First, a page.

The finishing touch is a couple of spoonfuls of sugar syrup that simmers away in a large pot. I bit into the crispy künefe and as the hot, soft cheese and syrupy sweetness hit home, I can honestly say I was in heaven. Yes, it was true – Yusuf Usta is the king of künefe.
(Çinar Alti is at Ahmediye Cami Içi No:2, Antakya, Turkey. Tel +90 326 212 6888)
January 15, 2011
I’m spending a few days in the south-eastern Turkish city of Antakya, very close to the border with Syria. I’ve come here because I’ve heard it’s very different from the rest of Turkey, not least because it was once part of Syria (from 1918 to 1938) when that country was under French rule.
For me, the clearest way to witness the cultural history of this fascinating place is in its food. So I was very excited to visit the city’s main food market today. Although many of the fruit and vegetables were similar to those I find in the markets in Istanbul, the thing that really sets it apart was the people selling the stuff.
The immediate difference, in my eyes, was that there were many many more women behind the stalls. I don’t know why, but you just don’t see women doing that kind of work at the Istanbul markets.
Anyway, I just wanted to show you some of the hard-working, well-worn faces I came across today. They all clearly lead very tough lives, and work very hard. But they were all so kind to me, and insisted I took a sample of whatever they were selling.
This couple (above) were selling the typical Antakyan salty yoghurt, the consistency of which was more like cream cheese, but much fresher and lighter in flavour. Delicious, of course. They also had the driest, wrinkliest black olives I’ve ever eaten – but surprisingly sweet.
As is often the case at this market in Antakya, people come and sell even very small amounts of produce from their smallholdings. This woman (above) came armed with a couple of pumpkins, some homemade cheese and a 2-litre bottle of fresh milk.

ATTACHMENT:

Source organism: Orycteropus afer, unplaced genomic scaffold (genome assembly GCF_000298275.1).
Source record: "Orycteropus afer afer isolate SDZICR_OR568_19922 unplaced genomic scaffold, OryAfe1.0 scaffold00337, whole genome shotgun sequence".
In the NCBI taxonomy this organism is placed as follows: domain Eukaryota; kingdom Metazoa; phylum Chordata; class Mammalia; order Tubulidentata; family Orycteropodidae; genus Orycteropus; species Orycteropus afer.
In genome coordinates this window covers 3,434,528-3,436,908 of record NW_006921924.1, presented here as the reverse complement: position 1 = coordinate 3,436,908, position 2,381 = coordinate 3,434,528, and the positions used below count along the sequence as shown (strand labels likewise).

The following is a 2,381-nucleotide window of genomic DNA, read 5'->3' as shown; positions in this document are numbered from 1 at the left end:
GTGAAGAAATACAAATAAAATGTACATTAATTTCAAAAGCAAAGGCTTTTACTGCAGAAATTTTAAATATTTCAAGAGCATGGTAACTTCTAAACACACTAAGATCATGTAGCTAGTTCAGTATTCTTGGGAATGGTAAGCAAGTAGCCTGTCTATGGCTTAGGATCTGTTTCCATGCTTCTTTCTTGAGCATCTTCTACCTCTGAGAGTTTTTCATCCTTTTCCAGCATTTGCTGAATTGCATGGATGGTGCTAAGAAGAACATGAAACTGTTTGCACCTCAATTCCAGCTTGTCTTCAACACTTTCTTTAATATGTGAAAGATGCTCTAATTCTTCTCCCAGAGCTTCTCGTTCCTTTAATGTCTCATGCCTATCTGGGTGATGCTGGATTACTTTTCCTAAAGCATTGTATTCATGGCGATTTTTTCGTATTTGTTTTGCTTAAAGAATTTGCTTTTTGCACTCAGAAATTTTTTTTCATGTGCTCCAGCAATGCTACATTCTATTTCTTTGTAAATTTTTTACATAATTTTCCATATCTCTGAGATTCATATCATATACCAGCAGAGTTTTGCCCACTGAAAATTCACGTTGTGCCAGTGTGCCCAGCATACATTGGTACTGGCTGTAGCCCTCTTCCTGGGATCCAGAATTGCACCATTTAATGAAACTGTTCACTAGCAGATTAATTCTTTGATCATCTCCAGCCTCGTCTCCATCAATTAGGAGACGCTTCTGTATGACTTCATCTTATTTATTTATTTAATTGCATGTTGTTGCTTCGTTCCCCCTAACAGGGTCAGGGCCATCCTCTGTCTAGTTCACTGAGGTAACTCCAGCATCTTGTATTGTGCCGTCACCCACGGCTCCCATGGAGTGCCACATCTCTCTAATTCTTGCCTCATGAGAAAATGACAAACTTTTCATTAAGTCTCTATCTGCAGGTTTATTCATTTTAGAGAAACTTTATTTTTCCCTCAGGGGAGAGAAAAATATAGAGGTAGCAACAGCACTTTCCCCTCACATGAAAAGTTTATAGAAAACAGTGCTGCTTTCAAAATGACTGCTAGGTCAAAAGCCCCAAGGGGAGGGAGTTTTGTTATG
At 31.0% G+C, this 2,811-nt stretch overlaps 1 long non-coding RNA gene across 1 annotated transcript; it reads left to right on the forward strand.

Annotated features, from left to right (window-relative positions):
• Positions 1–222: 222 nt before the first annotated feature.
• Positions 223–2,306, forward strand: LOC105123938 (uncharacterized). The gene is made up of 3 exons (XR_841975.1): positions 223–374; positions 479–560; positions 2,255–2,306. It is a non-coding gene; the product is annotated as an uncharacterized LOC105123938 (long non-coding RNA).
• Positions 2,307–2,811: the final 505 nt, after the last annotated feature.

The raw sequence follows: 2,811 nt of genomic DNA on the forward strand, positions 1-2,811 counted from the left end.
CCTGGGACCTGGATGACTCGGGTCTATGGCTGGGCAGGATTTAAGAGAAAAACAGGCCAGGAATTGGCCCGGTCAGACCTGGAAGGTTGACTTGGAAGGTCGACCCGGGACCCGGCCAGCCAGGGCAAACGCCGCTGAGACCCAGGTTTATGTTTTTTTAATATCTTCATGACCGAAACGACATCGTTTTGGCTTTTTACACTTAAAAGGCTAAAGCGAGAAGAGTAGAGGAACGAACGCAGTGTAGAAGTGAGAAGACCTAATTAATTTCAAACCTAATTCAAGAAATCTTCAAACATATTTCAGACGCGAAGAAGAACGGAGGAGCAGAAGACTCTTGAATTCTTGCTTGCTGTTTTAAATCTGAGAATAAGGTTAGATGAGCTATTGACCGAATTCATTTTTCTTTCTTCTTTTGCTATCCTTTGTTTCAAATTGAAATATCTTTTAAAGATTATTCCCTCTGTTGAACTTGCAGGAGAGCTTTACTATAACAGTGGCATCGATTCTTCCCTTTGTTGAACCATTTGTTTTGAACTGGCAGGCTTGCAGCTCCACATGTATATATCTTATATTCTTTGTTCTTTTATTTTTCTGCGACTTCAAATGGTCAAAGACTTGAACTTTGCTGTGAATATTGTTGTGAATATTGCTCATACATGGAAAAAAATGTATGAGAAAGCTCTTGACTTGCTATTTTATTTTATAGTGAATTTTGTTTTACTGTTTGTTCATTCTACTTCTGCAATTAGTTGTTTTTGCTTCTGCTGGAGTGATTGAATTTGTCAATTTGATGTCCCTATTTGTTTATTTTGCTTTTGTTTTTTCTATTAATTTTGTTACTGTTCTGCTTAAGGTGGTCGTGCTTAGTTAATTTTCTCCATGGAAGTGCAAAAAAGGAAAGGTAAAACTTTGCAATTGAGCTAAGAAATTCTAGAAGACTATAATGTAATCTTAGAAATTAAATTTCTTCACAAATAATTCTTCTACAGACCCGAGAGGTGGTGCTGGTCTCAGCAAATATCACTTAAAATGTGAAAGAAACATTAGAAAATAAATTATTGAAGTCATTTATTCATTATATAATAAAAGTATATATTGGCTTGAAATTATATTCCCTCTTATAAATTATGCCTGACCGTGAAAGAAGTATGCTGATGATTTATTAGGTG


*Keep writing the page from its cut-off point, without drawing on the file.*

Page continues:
The herbs this woman was selling (above) were unlike anything I’ve ever seen. To be honest, at first glance they looked like the sort of thing you end up with after giving your garden a good prune. But absolutely everything in this mishmash was edible – and fantastically flavoursome. But don’t ask me what any of it was – I haven’t got the faintest idea!
This, believe it or not, is a radish (above). They don’t half like their radishes in Turkey. And when they are as sweet and peppery as this one, I can understand why.
My very first meal in Antakya included a black carrot stuffed with minced lamb, rice and spices. Several meals later, I still think that was one of the best dishes I’ve eaten here. I got very excited when I saw this pile of black carrots at the market (above), but sensibly came to the decision that I was not going to be able to stuff a couple of kilos of them in my suitcase to take home.
It seems to be the case in Turkey that the surrounding streets are completely taken over with people selling produce on market day. I like to think this woman has a veritable garden of paradise behind this house, which she heaves onto the street each Saturday. I doubt that’s even where she lives, but it’s a nice thought.